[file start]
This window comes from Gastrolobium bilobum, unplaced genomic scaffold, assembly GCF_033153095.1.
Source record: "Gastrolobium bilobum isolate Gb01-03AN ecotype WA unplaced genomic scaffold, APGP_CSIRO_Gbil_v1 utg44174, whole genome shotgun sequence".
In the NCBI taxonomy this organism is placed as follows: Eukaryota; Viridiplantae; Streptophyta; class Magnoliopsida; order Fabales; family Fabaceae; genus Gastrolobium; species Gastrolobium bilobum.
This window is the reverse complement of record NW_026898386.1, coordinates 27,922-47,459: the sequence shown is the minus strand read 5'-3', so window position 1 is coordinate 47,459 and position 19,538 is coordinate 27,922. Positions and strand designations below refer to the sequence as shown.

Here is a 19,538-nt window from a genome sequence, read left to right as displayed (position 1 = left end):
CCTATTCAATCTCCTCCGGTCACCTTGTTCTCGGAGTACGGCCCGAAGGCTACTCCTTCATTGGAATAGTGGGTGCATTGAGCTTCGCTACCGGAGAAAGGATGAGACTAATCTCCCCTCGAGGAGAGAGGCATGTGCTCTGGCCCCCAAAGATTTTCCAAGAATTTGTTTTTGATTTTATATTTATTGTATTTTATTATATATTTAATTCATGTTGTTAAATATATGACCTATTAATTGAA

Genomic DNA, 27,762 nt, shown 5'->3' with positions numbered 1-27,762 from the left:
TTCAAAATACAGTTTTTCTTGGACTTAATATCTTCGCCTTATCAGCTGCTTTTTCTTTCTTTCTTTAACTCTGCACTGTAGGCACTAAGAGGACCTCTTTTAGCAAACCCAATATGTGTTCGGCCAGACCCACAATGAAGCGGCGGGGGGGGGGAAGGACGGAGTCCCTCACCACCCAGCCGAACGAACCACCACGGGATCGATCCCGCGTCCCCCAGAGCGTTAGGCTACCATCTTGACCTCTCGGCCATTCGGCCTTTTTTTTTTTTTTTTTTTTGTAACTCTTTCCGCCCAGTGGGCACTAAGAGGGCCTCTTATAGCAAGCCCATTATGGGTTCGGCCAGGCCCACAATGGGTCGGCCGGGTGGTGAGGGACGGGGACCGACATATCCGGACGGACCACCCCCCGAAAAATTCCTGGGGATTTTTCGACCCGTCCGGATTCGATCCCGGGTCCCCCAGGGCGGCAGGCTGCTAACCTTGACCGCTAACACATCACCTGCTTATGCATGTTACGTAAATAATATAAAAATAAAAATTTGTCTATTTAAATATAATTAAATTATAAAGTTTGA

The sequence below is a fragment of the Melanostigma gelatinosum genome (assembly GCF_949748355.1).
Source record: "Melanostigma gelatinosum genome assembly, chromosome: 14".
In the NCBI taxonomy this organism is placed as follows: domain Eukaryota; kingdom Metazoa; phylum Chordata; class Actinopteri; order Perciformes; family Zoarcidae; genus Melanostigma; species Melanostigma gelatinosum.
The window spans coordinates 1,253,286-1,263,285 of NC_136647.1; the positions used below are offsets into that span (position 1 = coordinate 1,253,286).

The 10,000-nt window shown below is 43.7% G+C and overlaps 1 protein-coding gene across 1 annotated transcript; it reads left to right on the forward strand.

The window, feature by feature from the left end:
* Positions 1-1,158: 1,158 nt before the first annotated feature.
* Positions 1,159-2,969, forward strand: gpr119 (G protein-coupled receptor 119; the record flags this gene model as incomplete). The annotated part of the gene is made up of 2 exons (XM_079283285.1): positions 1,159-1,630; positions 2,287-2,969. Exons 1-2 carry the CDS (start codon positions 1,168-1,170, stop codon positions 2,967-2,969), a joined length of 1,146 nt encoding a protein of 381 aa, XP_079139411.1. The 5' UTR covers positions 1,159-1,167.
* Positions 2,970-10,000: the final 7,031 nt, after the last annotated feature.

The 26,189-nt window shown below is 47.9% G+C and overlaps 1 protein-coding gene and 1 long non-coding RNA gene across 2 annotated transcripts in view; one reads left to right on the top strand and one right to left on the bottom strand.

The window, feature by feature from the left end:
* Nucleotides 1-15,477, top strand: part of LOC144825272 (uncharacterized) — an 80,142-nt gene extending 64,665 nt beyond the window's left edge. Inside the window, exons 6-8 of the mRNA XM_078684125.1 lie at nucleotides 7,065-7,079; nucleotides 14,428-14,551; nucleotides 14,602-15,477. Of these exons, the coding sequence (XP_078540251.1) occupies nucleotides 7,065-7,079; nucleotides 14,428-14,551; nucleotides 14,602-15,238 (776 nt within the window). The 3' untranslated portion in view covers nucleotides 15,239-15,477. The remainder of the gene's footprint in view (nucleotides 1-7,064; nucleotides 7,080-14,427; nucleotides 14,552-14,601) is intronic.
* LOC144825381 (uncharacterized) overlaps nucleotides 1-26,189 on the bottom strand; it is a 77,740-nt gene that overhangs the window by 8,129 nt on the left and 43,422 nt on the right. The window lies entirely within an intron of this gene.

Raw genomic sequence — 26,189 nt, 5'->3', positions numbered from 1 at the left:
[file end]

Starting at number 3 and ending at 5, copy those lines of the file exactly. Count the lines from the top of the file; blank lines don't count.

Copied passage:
In the NCBI taxonomy this organism is placed as follows: Eukaryota; Viridiplantae; Streptophyta; class Magnoliopsida; order Fabales; family Fabaceae; genus Gastrolobium; species Gastrolobium bilobum.
This window is the reverse complement of record NW_026898386.1, coordinates 27,922-47,459: the sequence shown is the minus strand read 5'-3', so window position 1 is coordinate 47,459 and position 19,538 is coordinate 27,922. Positions and strand designations below refer to the sequence as shown.

Here is a 19,538-nt window from a genome sequence, read left to right as displayed (position 1 = left end):